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Rivian Loses Its Shine as Investors Fret About Production Delays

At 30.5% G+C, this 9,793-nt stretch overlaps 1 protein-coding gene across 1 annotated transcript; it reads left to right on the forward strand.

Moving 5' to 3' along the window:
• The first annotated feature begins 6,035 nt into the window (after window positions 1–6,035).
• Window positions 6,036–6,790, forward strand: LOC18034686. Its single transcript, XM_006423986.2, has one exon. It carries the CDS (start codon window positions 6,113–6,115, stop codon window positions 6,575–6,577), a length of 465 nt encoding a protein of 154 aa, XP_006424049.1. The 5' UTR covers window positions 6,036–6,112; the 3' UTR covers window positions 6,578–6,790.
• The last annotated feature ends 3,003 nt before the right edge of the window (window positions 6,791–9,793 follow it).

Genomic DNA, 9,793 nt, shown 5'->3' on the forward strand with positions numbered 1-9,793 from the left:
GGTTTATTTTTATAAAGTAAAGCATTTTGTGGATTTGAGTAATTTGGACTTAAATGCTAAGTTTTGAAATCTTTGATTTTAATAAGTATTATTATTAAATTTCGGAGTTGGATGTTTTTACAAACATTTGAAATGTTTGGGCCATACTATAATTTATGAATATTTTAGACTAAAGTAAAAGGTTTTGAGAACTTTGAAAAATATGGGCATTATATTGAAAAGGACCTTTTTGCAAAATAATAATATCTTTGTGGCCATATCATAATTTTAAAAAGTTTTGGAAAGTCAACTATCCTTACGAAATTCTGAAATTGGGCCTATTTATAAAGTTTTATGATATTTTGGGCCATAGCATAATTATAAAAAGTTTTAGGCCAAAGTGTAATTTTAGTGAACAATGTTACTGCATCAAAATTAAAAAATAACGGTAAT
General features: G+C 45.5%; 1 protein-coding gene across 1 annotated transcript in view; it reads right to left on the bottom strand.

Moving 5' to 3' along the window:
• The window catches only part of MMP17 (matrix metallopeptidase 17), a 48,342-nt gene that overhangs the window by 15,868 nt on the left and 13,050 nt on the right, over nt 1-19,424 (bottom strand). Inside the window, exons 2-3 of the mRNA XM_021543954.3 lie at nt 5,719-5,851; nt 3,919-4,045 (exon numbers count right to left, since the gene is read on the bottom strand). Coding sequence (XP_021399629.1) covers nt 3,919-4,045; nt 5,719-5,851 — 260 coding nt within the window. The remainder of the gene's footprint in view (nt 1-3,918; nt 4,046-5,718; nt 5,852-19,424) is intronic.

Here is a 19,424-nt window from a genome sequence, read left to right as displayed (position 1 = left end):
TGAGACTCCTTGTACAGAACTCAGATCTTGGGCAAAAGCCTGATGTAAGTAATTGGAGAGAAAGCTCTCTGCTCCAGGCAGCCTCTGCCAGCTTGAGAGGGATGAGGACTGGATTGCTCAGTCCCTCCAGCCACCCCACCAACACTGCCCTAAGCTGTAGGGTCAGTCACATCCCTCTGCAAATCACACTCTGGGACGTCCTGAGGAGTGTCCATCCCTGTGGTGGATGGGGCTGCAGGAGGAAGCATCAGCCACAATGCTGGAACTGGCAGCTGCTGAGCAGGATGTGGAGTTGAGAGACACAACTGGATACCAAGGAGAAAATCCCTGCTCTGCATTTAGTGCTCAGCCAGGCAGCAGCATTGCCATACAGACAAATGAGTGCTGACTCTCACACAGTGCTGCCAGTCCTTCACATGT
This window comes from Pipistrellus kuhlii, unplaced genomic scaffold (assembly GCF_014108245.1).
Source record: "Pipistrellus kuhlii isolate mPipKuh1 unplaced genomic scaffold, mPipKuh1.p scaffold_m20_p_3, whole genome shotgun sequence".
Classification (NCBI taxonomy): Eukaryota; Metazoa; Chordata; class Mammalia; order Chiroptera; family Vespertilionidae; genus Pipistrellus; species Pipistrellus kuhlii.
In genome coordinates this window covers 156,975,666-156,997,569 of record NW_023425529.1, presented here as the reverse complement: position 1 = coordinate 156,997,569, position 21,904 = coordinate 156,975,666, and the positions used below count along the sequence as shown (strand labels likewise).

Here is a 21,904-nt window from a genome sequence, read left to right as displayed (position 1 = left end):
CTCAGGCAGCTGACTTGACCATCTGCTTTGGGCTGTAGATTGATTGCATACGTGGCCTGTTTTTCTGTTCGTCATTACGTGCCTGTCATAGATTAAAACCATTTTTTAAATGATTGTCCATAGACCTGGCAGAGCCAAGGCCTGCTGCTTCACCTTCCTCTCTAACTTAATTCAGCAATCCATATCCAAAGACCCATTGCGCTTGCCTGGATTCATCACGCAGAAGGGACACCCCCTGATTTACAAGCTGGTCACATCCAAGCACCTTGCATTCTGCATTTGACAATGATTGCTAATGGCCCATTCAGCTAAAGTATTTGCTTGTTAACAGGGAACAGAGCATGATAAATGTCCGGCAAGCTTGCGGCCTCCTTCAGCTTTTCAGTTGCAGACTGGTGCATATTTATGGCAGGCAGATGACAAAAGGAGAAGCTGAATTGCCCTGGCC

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The company also did not tell investors that its chief operating officer, Rod Copes, a Harley-Davidson veteran, left the company last year. Public companies and those in the process of listing their shares generally disclose the departures of top executives. The news was first reported by The Wall Street Journal.Understand the Supply Chain CrisisMs. Mast said Mr. Copes had a “phased transition from Rivian in fall 2021, prior to the I.P.O.” and retired in December, after the offering.Mr. Copes, 55, said in an interview that he did not leave Rivian because of concerns about his performance or because there were problems with production. He said that he had achieved key goals and that the structures were in place for Rivian’s ramp-up in production. “It was a smooth and seamless transition,” Mr. Copes said.But corporate governance experts think Rivian ought to have disclosed his impending departure to investors during the I.P.O., given his senior role. “If they knew he was leaving, the optimal disclosure would have been to identify their C.O.O. but indicate that he was leaving,” John C. Coffee Jr., a professor at Columbia Law School, said in an email.According to one former executive, Rivian has a p …

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